If the trigger pullers could acknowledge their role, then is it not time for both politicians of the Oldorder and the Captains of Industry to say “we did it and are sorry?”Instead, they have put pressure on the government to step into the arena and our former Minister ofjustice took the unprecedented step of filing an affidavit in the apartheid law suit cases asking for thecases to be dismissed.
We sit at a dangerous time in our history; we have a country in which more than 60% of the country iseither unemployed or semi-employed depending on which way you count it. Yet we also have peopleliving at unprecedented wealthy levels. How do we reconcile this and how do we build sustainablereconciliation?
Priscilla Hayner who has written extensively on Truth Commission suggests that there are threequestions that would need to be asked :
How is the past dealt with in the public sphere?
In other words, do people talk about the past, is there still bitterness and are people comfortable withdiscussing it?
What are the relationships between past opponents? Are relationships based on the future or thepast?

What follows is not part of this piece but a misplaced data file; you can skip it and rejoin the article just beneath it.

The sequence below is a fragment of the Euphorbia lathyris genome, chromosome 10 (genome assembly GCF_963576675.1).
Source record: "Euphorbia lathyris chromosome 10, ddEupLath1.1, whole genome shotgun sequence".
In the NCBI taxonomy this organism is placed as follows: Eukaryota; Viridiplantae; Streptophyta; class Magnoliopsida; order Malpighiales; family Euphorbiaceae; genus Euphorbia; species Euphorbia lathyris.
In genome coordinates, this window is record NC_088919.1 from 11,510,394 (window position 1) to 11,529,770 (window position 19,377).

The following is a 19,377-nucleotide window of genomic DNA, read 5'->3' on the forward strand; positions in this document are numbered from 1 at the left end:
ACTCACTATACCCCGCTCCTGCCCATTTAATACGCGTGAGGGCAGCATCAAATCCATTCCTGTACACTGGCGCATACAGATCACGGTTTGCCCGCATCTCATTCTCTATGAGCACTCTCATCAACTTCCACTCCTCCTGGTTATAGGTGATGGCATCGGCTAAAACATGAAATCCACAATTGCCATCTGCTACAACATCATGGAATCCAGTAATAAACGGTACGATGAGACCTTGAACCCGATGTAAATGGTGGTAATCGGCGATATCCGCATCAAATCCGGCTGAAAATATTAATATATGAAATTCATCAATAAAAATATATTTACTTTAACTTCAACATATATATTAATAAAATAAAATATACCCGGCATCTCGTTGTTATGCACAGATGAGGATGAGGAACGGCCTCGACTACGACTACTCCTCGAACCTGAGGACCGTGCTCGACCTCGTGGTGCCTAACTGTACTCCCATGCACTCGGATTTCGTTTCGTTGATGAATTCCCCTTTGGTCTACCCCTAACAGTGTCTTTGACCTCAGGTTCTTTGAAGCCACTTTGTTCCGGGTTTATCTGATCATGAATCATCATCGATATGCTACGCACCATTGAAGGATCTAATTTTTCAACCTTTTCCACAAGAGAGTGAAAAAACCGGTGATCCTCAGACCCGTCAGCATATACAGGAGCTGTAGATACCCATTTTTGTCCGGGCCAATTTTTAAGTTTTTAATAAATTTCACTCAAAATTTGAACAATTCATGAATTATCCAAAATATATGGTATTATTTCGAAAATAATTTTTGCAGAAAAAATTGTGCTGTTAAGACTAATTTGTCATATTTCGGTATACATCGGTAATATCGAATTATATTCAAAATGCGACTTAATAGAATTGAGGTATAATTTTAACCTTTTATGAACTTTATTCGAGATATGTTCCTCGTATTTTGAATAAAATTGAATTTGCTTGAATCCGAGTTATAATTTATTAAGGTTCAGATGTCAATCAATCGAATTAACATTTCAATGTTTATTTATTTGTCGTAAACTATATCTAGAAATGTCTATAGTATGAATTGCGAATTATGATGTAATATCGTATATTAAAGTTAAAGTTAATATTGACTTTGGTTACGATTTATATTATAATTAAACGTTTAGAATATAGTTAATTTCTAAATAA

Is there one version of the past or many?
One’s response to these questions would clearly depend on a number of varying factors not leastone’s experience of the period post the transition. Clearly, one’s material circumstances woulddetermine how one viewed the present and the past.
In the main, most White people or beneficiaries want to forget the past. They feel that one should geton with life. It is of course difficult for the victims to move on and to forget the past, their futures andtheir potential to have a future are greatly determined by the past.
What does it teach us? What does a society need? It requires honesty, the consideration of the needsand feelings of victims, the restoration of their dignity and honour and of course acknowledgement. Itrequires the transformation of the physical conditions that they live in, the equalisation of benefit.
Change has to be material, poverty and inequality make dignity impossible, this has to change.
If it was possible to summarise what is needed for real reconciliation, then the following factors mustbe attended to: